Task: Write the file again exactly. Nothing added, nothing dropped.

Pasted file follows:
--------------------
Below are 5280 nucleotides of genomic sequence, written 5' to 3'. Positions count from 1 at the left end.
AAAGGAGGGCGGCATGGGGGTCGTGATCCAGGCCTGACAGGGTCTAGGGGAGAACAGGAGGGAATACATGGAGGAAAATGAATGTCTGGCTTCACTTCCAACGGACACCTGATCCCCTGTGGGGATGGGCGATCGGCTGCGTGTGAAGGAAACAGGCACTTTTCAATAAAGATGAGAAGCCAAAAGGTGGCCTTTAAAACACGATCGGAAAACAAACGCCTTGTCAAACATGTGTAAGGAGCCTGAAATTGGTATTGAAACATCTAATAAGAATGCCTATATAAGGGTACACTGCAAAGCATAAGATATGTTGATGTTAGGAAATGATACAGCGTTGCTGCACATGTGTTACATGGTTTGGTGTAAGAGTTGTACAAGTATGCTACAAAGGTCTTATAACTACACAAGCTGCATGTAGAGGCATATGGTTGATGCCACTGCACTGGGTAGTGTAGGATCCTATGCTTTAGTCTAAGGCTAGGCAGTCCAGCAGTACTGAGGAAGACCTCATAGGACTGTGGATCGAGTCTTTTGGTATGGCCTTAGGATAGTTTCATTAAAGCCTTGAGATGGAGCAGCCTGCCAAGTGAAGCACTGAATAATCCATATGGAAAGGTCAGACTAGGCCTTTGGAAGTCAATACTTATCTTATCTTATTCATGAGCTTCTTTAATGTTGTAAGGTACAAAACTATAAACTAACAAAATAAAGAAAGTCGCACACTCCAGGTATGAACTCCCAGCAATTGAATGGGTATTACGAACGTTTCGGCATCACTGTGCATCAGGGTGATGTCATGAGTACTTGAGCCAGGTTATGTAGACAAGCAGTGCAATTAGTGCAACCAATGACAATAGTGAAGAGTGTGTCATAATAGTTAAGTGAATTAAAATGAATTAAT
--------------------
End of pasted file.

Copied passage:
Below are 5280 nucleotides of genomic sequence, written 5' to 3'. Positions count from 1 at the left end.
AAAGGAGGGCGGCATGGGGGTCGTGATCCAGGCCTGACAGGGTCTAGGGGAGAACAGGAGGGAATACATGGAGGAAAATGAATGTCTGGCTTCACTTCCAACGGACACCTGATCCCCTGTGGGGATGGGCGATCGGCTGCGTGTGAAGGAAACAGGCACTTTTCAATAAAGATGAGAAGCCAAAAGGTGGCCTTTAAAACACGATCGGAAAACAAACGCCTTGTCAAACATGTGTAAGGAGCCTGAAATTGGTATTGAAACATCTAATAAGAATGCCTATATAAGGGTACACTGCAAAGCATAAGATATGTTGATGTTAGGAAATGATACAGCGTTGCTGCACATGTGTTACATGGTTTGGTGTAAGAGTTGTACAAGTATGCTACAAAGGTCTTATAACTACACAAGCTGCATGTAGAGGCATATGGTTGATGCCACTGCACTGGGTAGTGTAGGATCCTATGCTTTAGTCTAAGGCTAGGCAGTCCAGCAGTACTGAGGAAGACCTCATAGGACTGTGGATCGAGTCTTTTGGTATGGCCTTAGGATAGTTTCATTAAAGCCTTGAGATGGAGCAGCCTGCCAAGTGAAGCACTGAATAATCCATATGGAAAGGTCAGACTAGGCCTTTGGAAGTCAATACTTATCTTATCTTATTCATGAGCTTCTTTAATGTTGTAAGGTACAAAACTATAAACTAACAAAATAAAGAAAGTCGCACACTCCAGGTATGAACTCCCAGCAATTGAATGGGTATTACGAACGTTTCGGCATCACTGTGCATCAGGGTGATGTCATGAGTACTTGAGCCAGGTTATGTAGACAAGCAGTGCAATTAGTGCAACCAATGACAATAGTGAAGAGTGTGTCATAATAGTTAAGTGAATTAAAATGAATTAAT